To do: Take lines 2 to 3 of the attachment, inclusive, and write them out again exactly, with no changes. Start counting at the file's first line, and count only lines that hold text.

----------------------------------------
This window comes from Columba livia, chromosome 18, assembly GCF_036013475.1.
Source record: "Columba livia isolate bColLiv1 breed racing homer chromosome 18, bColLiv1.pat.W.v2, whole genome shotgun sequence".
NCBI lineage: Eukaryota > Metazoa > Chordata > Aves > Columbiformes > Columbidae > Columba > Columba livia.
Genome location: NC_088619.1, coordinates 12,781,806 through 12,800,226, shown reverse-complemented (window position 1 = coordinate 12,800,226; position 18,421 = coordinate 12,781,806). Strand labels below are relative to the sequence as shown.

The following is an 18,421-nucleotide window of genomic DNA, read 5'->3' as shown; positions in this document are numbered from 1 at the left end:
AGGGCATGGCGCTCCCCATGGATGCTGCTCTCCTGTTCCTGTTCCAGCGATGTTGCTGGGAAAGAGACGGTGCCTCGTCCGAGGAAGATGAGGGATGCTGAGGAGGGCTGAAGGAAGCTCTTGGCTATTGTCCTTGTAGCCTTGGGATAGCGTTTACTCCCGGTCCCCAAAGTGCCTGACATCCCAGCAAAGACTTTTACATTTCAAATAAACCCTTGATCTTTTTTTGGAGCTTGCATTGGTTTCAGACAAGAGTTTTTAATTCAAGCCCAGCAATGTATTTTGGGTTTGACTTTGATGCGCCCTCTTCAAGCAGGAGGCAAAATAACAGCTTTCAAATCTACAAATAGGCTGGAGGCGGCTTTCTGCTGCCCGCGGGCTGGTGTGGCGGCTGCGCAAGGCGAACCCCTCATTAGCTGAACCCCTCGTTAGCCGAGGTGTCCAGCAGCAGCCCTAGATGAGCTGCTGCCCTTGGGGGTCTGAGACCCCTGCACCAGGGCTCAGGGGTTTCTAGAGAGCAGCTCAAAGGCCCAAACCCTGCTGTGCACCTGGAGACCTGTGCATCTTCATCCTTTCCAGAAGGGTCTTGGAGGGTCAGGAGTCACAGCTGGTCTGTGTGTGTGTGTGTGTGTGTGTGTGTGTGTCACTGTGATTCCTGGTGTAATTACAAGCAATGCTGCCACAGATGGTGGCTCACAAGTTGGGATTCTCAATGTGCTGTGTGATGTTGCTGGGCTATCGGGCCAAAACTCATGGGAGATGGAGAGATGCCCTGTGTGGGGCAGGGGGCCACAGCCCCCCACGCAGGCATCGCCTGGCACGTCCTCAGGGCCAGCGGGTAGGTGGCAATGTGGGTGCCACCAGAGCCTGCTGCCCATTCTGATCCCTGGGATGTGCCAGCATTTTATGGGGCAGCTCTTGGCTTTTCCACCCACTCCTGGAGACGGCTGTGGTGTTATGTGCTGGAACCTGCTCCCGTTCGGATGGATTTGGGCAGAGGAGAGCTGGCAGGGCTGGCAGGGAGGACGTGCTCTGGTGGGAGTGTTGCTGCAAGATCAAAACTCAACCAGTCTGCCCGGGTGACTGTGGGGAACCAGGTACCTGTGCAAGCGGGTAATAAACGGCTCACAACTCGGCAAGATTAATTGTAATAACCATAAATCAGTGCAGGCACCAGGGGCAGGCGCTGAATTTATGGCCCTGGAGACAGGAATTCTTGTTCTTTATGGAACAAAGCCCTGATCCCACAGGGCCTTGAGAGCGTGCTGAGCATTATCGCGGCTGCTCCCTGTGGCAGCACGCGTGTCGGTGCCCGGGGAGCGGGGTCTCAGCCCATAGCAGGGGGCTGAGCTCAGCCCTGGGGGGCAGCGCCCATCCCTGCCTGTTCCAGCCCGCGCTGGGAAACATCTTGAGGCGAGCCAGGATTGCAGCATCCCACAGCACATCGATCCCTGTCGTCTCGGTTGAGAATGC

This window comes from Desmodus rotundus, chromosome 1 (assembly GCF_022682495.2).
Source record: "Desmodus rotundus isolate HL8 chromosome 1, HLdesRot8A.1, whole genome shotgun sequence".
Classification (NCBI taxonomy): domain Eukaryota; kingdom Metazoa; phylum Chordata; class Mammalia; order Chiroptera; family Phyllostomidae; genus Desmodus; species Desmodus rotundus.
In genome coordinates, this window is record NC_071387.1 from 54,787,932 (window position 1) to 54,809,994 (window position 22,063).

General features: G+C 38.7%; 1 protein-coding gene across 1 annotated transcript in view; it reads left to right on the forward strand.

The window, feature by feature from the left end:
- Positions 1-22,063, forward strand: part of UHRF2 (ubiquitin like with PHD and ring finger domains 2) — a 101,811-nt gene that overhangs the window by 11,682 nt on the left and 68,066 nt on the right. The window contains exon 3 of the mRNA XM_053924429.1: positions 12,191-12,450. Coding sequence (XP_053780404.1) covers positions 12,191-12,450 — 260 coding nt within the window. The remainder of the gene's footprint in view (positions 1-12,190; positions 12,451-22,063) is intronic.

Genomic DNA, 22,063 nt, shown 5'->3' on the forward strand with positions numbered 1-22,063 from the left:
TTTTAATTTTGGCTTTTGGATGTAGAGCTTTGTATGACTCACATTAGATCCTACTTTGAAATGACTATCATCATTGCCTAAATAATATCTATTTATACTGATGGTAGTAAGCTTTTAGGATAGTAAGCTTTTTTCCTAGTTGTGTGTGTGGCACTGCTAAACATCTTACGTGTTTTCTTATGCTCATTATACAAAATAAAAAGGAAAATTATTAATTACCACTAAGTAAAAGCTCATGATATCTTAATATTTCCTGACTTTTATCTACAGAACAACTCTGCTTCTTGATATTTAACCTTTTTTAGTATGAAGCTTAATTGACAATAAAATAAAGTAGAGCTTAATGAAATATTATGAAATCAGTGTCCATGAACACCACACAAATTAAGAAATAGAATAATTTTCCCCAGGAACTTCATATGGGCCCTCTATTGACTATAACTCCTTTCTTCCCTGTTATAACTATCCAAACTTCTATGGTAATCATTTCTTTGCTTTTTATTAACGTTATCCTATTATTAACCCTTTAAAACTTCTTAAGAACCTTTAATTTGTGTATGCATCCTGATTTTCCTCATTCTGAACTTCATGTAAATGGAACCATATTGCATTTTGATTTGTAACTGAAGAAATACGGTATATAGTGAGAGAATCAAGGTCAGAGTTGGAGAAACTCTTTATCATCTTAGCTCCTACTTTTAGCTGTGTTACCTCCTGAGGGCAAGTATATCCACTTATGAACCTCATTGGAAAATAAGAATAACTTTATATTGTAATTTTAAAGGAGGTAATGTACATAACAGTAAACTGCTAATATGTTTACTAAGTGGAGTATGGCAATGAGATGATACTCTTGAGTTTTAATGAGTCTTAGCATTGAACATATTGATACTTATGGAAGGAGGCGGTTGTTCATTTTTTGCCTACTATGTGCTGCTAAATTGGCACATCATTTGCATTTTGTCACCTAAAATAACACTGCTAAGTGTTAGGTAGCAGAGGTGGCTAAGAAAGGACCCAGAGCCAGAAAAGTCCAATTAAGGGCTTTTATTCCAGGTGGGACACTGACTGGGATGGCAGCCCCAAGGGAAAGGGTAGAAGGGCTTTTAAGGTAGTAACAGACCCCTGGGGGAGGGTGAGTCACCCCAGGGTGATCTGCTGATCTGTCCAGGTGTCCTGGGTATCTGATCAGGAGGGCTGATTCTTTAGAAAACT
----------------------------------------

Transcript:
Source record: "Columba livia isolate bColLiv1 breed racing homer chromosome 18, bColLiv1.pat.W.v2, whole genome shotgun sequence".
NCBI lineage: Eukaryota > Metazoa > Chordata > Aves > Columbiformes > Columbidae > Columba > Columba livia.